I am happy to have received more poetry by Scottish poet John R. Yaws. Many readers have asked to read more of his Traveler's Tales. John has generously obliged. - poetheart 07/04/01
Aye, I’ve a bit to say mysel’, the weary Traveler said-
While I’ve no gold, I do intend to pay for meal an’ bed.
An’, aye, I’ve tales o’ other lands, an’ while yon fire does bleeze,
I’ll fill yer ‘eads wi’ sights an’ sounds fra far beyond the seas.
But wait, I’d take me greatcoat off, aye, an’ me ‘at an’ scarf-
No thankee, but I’ll keep me blade! Nae, lad, twould be a larf.
Why, lad, I be a fightin’ man! Ye feign wou’ pull me fangs?
A sojer wi’ out weepons? Why, tha’ wou’ be quite strange.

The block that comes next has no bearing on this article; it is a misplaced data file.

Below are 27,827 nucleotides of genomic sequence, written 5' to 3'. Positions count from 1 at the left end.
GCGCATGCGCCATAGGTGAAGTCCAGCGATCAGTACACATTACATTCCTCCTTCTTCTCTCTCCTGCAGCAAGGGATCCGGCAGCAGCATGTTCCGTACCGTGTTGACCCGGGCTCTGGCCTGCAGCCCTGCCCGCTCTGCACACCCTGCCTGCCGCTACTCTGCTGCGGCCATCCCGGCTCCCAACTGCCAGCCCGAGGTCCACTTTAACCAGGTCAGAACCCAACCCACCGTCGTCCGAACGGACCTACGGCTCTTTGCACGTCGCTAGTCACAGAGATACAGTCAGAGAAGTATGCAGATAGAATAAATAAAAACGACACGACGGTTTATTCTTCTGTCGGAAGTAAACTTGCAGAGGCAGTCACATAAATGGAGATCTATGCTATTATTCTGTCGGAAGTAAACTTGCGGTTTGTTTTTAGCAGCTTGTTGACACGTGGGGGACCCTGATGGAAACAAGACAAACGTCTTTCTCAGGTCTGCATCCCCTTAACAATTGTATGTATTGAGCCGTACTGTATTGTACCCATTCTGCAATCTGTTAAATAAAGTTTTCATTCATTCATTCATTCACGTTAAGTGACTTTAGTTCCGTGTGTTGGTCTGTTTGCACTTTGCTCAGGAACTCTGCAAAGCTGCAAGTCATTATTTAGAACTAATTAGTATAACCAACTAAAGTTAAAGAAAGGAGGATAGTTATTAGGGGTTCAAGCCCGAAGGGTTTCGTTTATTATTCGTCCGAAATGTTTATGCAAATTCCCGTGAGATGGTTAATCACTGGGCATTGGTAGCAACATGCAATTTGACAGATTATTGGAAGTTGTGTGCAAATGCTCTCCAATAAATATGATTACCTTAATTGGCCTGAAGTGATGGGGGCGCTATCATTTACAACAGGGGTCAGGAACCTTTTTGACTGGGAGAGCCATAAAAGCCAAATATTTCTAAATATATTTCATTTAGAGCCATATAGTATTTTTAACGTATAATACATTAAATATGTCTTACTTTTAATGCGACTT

I ken the Duke o’ Cumberland! A scurvy English ‘ound!
An’ Bonaparte? I ken ‘im, too! ‘is blunders di’ astound.
An’ Wallace? Faith! Now there’s a man, to raise me Scottish pride!
I knowed ‘im well, an’ true Scots wept the day wha’ William died.
An’ Mary? ‘er of Stuart get? The poor ill-fated lass-
Di’ wane in yonder dungeon dank, because o’ sister ‘Bess.
An’ Cromwell? Aye, I seen the knave, a sheddin’ Scottish blood
An’ murderin’ all ‘er Loyalists, wha’ for ‘er freedom stood.
I served wi’ Bonnie Charlie, ‘im wi’ the white cockade!
An’ ‘ad there been a chance to win, in Scotland I’d a stayed...
I wi’ the Wild Geese scattered to foreign climes and lan’s-
An’ wept to ‘ear the way they’d stopped the gatherin’ o’ the clans.
Ah, lad, the hour is growin’ late, Aye, I am growin’ old...
I need to get a bit of rest, ere I go back in the cold.
Why, thankee kindly, stop I will, of courtesy avail-
Next time me path shou’ wend this way, I’ll spin a Traveler’s Tale.
by John R. Yaws
August 2001, John R. Yaws Interview sections you may visit (click)
Other poetry by John